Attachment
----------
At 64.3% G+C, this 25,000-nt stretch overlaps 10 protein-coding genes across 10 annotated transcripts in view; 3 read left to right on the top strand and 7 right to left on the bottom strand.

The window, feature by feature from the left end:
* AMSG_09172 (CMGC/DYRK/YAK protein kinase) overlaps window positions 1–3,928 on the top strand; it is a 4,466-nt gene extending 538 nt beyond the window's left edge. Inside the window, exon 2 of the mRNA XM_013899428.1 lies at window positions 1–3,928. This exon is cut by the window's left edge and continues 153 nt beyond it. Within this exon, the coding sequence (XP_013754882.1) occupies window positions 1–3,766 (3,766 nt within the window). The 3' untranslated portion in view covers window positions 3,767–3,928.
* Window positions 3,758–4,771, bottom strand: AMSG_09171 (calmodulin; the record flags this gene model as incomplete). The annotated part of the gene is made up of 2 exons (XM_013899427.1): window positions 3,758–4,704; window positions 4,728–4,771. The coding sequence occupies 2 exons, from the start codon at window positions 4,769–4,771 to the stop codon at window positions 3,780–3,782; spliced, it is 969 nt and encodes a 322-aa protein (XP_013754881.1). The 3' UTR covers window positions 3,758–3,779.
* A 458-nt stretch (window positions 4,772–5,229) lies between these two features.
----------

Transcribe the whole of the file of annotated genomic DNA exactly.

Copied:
At 64.3% G+C, this 25,000-nt stretch overlaps 10 protein-coding genes across 10 annotated transcripts in view; 3 read left to right on the top strand and 7 right to left on the bottom strand.

The window, feature by feature from the left end:
* AMSG_09172 (CMGC/DYRK/YAK protein kinase) overlaps window positions 1–3,928 on the top strand; it is a 4,466-nt gene extending 538 nt beyond the window's left edge. Inside the window, exon 2 of the mRNA XM_013899428.1 lies at window positions 1–3,928. This exon is cut by the window's left edge and continues 153 nt beyond it. Within this exon, the coding sequence (XP_013754882.1) occupies window positions 1–3,766 (3,766 nt within the window). The 3' untranslated portion in view covers window positions 3,767–3,928.
* Window positions 3,758–4,771, bottom strand: AMSG_09171 (calmodulin; the record flags this gene model as incomplete). The annotated part of the gene is made up of 2 exons (XM_013899427.1): window positions 3,758–4,704; window positions 4,728–4,771. The coding sequence occupies 2 exons, from the start codon at window positions 4,769–4,771 to the stop codon at window positions 3,780–3,782; spliced, it is 969 nt and encodes a 322-aa protein (XP_013754881.1). The 3' UTR covers window positions 3,758–3,779.
* A 458-nt stretch (window positions 4,772–5,229) lies between these two features.